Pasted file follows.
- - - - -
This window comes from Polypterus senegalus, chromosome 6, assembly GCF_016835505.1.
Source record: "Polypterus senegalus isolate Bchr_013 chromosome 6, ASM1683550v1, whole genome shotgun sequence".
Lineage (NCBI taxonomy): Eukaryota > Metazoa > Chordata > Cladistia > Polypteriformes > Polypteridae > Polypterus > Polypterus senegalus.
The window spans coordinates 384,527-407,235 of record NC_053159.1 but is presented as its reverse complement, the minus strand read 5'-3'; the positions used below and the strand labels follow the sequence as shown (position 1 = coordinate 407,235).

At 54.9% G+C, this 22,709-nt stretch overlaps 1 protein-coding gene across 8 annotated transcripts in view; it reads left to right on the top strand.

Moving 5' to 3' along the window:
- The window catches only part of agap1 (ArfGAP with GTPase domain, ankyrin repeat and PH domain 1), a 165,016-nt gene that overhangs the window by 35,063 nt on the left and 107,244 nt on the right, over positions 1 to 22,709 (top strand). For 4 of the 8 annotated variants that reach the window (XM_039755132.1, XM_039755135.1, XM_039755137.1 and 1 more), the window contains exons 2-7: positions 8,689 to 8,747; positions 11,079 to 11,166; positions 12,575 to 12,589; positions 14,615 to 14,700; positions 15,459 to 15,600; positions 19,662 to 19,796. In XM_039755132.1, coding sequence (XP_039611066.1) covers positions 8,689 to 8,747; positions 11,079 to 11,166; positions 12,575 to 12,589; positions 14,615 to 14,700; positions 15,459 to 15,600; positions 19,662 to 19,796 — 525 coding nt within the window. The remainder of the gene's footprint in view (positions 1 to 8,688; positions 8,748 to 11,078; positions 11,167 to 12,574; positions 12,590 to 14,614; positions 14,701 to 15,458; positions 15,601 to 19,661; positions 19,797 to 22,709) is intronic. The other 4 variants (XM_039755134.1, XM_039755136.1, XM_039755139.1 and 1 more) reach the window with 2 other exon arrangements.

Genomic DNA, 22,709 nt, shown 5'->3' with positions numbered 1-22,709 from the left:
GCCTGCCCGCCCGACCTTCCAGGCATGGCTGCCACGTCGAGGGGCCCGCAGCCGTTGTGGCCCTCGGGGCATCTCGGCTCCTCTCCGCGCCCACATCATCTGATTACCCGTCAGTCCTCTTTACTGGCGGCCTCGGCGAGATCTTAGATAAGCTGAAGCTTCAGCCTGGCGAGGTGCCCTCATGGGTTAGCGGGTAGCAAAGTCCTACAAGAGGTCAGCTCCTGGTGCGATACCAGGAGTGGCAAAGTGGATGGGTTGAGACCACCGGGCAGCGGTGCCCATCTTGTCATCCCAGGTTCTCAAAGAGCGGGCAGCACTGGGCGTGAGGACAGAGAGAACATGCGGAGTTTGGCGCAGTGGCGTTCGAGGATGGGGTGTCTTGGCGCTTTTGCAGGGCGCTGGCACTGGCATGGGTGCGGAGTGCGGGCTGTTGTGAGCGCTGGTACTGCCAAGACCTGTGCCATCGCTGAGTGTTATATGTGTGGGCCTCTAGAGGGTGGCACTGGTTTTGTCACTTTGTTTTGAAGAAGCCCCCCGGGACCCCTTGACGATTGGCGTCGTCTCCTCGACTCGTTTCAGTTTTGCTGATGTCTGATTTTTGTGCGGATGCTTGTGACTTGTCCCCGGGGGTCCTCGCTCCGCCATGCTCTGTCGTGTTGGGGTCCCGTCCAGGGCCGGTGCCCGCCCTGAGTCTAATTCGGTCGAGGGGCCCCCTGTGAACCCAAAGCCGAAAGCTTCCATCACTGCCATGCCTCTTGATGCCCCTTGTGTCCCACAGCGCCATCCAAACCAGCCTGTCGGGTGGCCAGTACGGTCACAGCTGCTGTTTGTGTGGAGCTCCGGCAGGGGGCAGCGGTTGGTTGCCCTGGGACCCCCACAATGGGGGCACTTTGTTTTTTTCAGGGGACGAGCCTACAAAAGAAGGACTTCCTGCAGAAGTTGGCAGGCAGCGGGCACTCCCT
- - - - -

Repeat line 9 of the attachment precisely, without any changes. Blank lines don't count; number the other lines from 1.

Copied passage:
GCCTGCCCGCCCGACCTTCCAGGCATGGCTGCCACGTCGAGGGGCCCGCAGCCGTTGTGGCCCTCGGGGCATCTCGGCTCCTCTCCGCGCCCACATCATCTGATTACCCGTCAGTCCTCTTTACTGGCGGCCTCGGCGAGATCTTAGATAAGCTGAAGCTTCAGCCTGGCGAGGTGCCCTCATGGGTTAGCGGGTAGCAAAGTCCTACAAGAGGTCAGCTCCTGGTGCGATACCAGGAGTGGCAAAGTGGATGGGTTGAGACCACCGGGCAGCGGTGCCCATCTTGTCATCCCAGGTTCTCAAAGAGCGGGCAGCACTGGGCGTGAGGACAGAGAGAACATGCGGAGTTTGGCGCAGTGGCGTTCGAGGATGGGGTGTCTTGGCGCTTTTGCAGGGCGCTGGCACTGGCATGGGTGCGGAGTGCGGGCTGTTGTGAGCGCTGGTACTGCCAAGACCTGTGCCATCGCTGAGTGTTATATGTGTGGGCCTCTAGAGGGTGGCACTGGTTTTGTCACTTTGTTTTGAAGAAGCCCCCCGGGACCCCTTGACGATTGGCGTCGTCTCCTCGACTCGTTTCAGTTTTGCTGATGTCTGATTTTTGTGCGGATGCTTGTGACTTGTCCCCGGGGGTCCTCGCTCCGCCATGCTCTGTCGTGTTGGGGTCCCGTCCAGGGCCGGTGCCCGCCCTGAGTCTAATTCGGTCGAGGGGCCCCCTGTGAACCCAAAGCCGAAAGCTTCCATCACTGCCATGCCTCTTGATGCCCCTTGTGTCCCACAGCGCCATCCAAACCAGCCTGTCGGGTGGCCAGTACGGTCACAGCTGCTGTTTGTGTGGAGCTCCGGCAGGGGGCAGCGGTTGGTTGCCCTGGGACCCCCACAATGGGGGCACTTTGTTTTTTTCAGGGGACGAGCCTACAAAAGAAGGACTTCCTGCAGAAGTTGGCAGGCAGCGGGCACTCCCT